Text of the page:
Virgin Galactic's NewtonOne rocket engine fires during a test.
MOJAVE, Calif. — Even as Virgin Galactic is testing the hybrid rocket motor that powers its SpaceShipTwo suborbital space plane, it's developing a different rocket engine for orbital flights. Now the company is taking the wraps off that kerosene-fueled powerhouse, known as the Newton.
Two types of Newton engines have been designed for use on Virgin Galactic's two-stage LauncherOne rocket, which is destined to carry satellites into orbit from the WhiteKnightTwo carrier airplane starting as early as 2016. Future generations of the Newton could conceivably send rocket planes from, say, New York to London in 45 minutes.
The prototypes already have gone through dozens of rounds of firings at Virgin Galactic's rocket test stands in an isolated area of the Mojave Air and Space Port, said Robyn Ringuette, the company's director of liquid propulsion.
The NewtonOne, an upper-stage engine designed to provide 3,500 pounds of thrust, has been run for its projected full mission duration of five minutes, Ringuette told NBC News during a tour of the test site. The NewtonTwo, which would serve as LauncherOne's first-stage engine, has been hot-fired for just a few seconds at a time so far. When it's ready for prime time, Virgin Galactic expects it to blast away for about two and a half minutes, with 47,500 pounds of thrust.
Will Pomerantz, Virgin Galactic's vice president for special projects, said the company was told to budget a year for building one engine test stand in Mojave. But in just six months, two test stands were built. "It's one of the few projects that I know of that's ahead of schedule," he joked.
Ringuette said components for an upgraded NewtonThree engine are already undergoing testing.
Propulsion engineer Robyn Ringuette shows off models of the NewtonTwo and NewtonOne engines at a Virgin Galactic production facility in Mojave, Calif.
The 'other' rocket
Until now, Virgin Galactic has said little about the Newton project. Instead, attention has been focused on the hybrid propulsion system for SpaceShipTwo, which came in for its third rocket-powered test flight on Jan. 10.
SpaceShipTwo's rocket motor is built by Sierra Nevada Corp. It's a scaled-up version of the motor that Sierra Nevada's SpaceDev subsidiary provided for SpaceShipTwo's predecessor, SpaceShipOne, when that plane rocketed to space three times in 2004. Both versions are powered by a non-toxic solid fuel and nitrous oxide.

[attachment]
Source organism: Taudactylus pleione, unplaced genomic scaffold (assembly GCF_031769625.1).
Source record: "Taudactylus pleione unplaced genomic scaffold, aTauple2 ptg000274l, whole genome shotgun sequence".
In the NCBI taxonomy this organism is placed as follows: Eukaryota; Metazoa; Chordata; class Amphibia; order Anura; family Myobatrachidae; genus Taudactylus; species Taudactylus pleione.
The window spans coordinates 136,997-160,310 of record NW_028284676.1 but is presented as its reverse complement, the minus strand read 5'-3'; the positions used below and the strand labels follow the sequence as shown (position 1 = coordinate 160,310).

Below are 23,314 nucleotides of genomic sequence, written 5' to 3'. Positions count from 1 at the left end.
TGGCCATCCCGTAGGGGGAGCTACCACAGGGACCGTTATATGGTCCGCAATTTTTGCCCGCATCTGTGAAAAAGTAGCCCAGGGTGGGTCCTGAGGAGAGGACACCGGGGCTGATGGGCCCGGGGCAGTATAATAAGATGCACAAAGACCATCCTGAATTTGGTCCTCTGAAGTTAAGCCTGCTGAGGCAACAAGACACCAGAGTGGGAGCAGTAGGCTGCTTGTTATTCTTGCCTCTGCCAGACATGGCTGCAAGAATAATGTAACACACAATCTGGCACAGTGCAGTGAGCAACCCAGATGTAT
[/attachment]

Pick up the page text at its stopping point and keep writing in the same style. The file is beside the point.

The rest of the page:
"We and our contractors at Scaled Composites and Sierra Nevada are continuing to develop ways to improve the motor design by making them easier to manufacture and install, or by further improving their handling characteristics and performance," Pomerantz said in an email.
The hybrid rocket motor is designed to send SpaceShipTwo and its passengers on an up-and-down jaunt past the 100-kilometer (62-mile) mark. So far, more than 650 passengers have signed up for that trip, paying as much as $250,000 a ticket. Commercial service could begin as early as this year.
In contrast, the Newton engines use RP-1 kerosene and supercooled liquid oxygen as propellants. Virgin Galactic says those engines will be powerful enough to send payloads weighing up to 500 pounds (225 kilograms) into low Earth orbit on LauncherOne, at a cost of less than $10 million. At least four companies already have signed up for satellite launches: Skybox Imaging, GeoOptics, Spaceflight Inc. and Planetary Resources.
Virgin Galactic's CEO, George Whitesides, said in a news release that he was proud of the propulsion team's progress.
"Combined with parallel progress made by the company in advanced tank and avionics technology, we are now well on our way to providing customers with the lowest-cost opportunity for small satellite manufacturers and operators to buy a dedicated ride to space," Whitesides said.
An aerial photograph shows Virgin Galactic's rocket test site on the grounds of the Mojave Air and Space Port in California.
Pomerantz said there are currently no plans to use the Newtons on SpaceShipTwo. But when it's time to think about point-to-point suborbital space travel on SpaceShipThree, more powerful versions of the Newton propulsion system could well be part of those plans.
"Those kind of future vehicles — the SpaceShipThrees and SpaceShipFours, et cetera — are going to require more advanced propulsion than what we need for SpaceShipTwo," Pomerantz said. "The liquid rocket engines we’re testing now will help us get into service quickly with a great product in the form of LauncherOne, while also helping us get smarter and more capable so that we are ready to power those future vehicles when the time comes."
Other commercial ventures on the rise — including Blue Origin, SpaceX and XCOR Aerospace — have in-house rocket engine development programs as well. Another Mojave space venture, Stratolaunch Systems, is working on an air-launch system that's much more powerful than Virgin Galactic's. So why does the world need yet another rocket engine?
Pomerantz explained that LauncherOne is going after the small-satellite market, which Virgin Galactic believes will be the sweet spot for launch services.
"We noticed that the rockets keep getting bigger and bigger, and more expensive — while in parallel, satellites are getting smaller and cheaper," Pomerantz said.